Cleaning your collection: In a word: don’t
For you as the steward of your collection, your aim is to preserve the items as best as you can by protecting them from further deterioration. The pros call this preservation. This demands proper storage containers and the removal of objects from agents of risk (see the blog ‘Becoming a Collector II). Surprisingly, what this doesn’t normally demand is cleaning the items.
Resisting the urge to clean your coins and bills may seem counter-intuitive at first, like buying an old sports car and not taking to it with cloth and polish. It’s engrained in us to do such things for objects we care about—often it’s fun, easy and rewarding. That said, the items in your collection are yours, after all, to do with as you please. But, for the greater good of posterity, we recommend you leave your coins and bills pretty much as you found them.
This is especially important if you have a rare object or one you intend to sell. Unless done by a professional, any attempt to clean a coin (apart from careful dusting) may well cause some sort of damage (usually from abrasion). Most dealers and serious collectors will avoid a clean coin for that reason.
Paper money is even more difficult and risky to repair or clean. There are conservators who specialize in paper conservation; it is delicate work requiring specific skills and lots of patience. Do not go near a torn bill with tape of any kind. The best most of us can do is to carefully insert the bill into a sleeve designed for the purpose. Such sleeves will keep the at-risk parts of the bill in place, like securing a newly-set broken arm in a cast. The bill can be viewed and handled like this without risking its integrity.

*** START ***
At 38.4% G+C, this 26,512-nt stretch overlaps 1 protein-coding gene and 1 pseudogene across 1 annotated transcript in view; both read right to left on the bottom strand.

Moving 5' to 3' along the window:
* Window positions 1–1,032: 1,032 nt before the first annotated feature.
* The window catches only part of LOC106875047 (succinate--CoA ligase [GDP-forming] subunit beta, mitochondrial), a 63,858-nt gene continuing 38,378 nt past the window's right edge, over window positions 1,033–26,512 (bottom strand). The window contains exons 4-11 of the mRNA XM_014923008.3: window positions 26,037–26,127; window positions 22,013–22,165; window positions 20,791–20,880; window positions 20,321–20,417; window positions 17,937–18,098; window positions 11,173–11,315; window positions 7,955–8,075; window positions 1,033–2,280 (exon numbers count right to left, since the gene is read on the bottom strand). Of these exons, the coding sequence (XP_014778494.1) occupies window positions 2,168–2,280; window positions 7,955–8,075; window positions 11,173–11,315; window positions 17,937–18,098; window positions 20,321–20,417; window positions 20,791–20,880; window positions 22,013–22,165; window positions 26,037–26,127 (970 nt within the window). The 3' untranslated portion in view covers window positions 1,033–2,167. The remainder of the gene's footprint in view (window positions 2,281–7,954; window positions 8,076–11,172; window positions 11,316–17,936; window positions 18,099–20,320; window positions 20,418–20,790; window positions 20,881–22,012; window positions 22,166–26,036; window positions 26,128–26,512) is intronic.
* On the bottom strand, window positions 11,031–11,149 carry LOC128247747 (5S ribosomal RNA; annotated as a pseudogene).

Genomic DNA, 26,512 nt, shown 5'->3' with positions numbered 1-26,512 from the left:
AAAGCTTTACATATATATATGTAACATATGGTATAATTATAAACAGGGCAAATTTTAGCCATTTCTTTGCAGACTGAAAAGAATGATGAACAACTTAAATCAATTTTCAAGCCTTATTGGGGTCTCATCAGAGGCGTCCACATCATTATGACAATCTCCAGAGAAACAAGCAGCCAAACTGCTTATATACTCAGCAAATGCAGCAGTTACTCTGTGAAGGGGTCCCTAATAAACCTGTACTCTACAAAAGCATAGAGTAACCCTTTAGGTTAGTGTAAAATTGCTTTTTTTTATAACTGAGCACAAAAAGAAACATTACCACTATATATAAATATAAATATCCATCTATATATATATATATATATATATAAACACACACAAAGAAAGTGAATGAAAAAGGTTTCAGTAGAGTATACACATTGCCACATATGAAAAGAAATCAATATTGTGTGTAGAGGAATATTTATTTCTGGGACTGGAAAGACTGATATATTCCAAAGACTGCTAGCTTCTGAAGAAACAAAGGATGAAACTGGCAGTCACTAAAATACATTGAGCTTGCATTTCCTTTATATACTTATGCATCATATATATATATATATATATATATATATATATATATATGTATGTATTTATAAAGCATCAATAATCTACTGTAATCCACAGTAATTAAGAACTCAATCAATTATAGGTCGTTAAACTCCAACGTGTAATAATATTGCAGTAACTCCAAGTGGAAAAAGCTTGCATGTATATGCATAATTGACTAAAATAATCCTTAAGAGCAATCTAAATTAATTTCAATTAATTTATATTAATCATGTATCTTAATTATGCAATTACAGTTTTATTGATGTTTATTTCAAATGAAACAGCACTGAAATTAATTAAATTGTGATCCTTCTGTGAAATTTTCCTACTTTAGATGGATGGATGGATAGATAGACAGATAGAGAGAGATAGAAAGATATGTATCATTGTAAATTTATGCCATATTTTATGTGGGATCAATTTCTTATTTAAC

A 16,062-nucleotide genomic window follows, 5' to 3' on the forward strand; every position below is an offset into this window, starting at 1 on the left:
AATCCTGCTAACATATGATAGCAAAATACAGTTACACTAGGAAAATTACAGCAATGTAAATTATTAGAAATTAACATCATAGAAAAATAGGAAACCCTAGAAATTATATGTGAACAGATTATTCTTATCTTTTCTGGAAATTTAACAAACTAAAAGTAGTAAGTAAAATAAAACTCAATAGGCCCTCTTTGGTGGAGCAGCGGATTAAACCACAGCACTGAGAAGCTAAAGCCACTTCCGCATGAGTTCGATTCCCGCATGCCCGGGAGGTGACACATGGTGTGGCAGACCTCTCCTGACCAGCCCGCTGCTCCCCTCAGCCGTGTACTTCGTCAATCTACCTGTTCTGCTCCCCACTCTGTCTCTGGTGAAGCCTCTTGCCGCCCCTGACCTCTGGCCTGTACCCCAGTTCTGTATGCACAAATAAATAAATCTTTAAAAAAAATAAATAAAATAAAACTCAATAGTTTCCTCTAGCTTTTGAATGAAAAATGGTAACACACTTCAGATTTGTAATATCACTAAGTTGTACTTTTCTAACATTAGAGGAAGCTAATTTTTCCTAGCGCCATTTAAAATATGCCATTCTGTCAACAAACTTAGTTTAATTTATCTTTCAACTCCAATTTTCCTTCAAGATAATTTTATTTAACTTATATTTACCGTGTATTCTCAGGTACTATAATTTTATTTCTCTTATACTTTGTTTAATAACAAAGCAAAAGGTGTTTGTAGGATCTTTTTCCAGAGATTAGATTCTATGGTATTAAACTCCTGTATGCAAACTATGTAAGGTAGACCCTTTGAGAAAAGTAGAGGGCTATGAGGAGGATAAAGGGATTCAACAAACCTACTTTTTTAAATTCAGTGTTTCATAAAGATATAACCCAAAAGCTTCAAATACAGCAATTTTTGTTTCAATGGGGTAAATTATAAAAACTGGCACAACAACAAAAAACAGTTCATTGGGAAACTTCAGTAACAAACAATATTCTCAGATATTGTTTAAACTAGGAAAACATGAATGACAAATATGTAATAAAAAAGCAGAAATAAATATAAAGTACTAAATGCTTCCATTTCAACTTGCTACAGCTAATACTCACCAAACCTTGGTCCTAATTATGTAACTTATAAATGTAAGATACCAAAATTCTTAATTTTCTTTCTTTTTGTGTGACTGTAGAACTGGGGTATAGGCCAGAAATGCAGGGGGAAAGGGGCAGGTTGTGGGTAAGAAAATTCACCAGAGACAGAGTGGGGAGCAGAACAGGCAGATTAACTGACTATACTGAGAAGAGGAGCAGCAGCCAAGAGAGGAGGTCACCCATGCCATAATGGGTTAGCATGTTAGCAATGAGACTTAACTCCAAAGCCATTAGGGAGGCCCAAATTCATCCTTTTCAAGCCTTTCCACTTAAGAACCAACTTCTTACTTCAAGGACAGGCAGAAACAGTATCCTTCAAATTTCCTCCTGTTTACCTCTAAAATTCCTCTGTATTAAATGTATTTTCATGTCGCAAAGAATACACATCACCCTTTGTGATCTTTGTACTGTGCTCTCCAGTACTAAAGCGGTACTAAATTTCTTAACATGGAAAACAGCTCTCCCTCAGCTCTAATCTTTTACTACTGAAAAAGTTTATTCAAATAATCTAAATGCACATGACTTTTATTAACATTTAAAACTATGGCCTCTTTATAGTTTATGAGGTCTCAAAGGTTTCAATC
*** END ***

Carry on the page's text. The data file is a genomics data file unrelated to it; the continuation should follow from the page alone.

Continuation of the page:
OK, if you have common coins of small value, it is generally safe to clean them. Ah ah ah! Gently. Surface dirt on coins can be dealt with by submerging them in warm water and liquid dish soap. Preferably, that soap should be free of colourants and scents (look at ‘green’ products). Ideally, the water should be distilled. Later, rinse the coin in clean (hopefully distilled) water and pat dry. Don’t use ceramic or metal cleaning products as they contain abrasives. The scratches they cause may not be immediately obvious to the naked eye, but will be visible under a magnifying glass and will certainly devalue any coin you intend on selling.
In 1812, British North America had no banks and little currency. With the prospect of war drying up supplies of coins, the government of Lower Canada decided to issue legal tender notes called “army bills” to pay for troops and supplies.
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